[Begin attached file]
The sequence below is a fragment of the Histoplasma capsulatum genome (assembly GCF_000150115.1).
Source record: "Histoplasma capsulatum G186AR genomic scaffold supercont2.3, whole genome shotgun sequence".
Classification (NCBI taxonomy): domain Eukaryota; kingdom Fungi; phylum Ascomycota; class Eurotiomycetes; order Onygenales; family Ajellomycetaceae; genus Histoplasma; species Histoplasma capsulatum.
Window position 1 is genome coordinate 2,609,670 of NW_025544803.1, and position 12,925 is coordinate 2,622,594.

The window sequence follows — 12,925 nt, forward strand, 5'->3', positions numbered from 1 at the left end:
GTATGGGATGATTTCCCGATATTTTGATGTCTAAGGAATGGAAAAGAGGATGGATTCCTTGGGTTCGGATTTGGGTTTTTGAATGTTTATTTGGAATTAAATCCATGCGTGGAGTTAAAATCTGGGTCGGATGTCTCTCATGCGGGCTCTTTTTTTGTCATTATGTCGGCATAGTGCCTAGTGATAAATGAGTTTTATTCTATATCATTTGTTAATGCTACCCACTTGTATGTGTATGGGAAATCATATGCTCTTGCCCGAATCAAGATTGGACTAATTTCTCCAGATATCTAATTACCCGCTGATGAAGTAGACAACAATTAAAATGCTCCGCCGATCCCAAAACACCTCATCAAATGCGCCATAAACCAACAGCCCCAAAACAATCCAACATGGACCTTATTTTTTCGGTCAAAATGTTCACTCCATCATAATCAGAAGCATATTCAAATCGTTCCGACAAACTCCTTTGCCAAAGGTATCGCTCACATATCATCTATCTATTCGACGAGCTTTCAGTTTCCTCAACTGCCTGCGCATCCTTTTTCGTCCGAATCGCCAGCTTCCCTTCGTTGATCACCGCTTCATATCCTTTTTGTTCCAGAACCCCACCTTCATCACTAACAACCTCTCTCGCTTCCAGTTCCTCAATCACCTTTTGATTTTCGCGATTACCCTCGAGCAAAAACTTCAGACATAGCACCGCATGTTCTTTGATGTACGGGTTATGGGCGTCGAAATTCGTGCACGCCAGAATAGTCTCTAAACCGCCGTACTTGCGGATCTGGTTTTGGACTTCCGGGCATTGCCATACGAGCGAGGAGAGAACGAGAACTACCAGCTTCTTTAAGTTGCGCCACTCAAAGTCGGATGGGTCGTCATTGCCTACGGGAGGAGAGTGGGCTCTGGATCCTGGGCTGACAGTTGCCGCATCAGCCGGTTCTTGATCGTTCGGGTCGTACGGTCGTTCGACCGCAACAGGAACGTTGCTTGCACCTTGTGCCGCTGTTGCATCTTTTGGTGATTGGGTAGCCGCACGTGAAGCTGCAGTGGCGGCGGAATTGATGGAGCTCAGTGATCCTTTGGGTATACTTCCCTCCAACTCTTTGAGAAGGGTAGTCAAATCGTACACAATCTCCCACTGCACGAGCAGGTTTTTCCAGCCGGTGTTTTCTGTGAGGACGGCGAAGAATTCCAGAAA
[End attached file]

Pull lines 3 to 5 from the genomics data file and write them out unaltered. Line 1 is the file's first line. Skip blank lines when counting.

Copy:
Classification (NCBI taxonomy): domain Eukaryota; kingdom Fungi; phylum Ascomycota; class Eurotiomycetes; order Onygenales; family Ajellomycetaceae; genus Histoplasma; species Histoplasma capsulatum.
Window position 1 is genome coordinate 2,609,670 of NW_025544803.1, and position 12,925 is coordinate 2,622,594.

The window sequence follows — 12,925 nt, forward strand, 5'->3', positions numbered from 1 at the left end: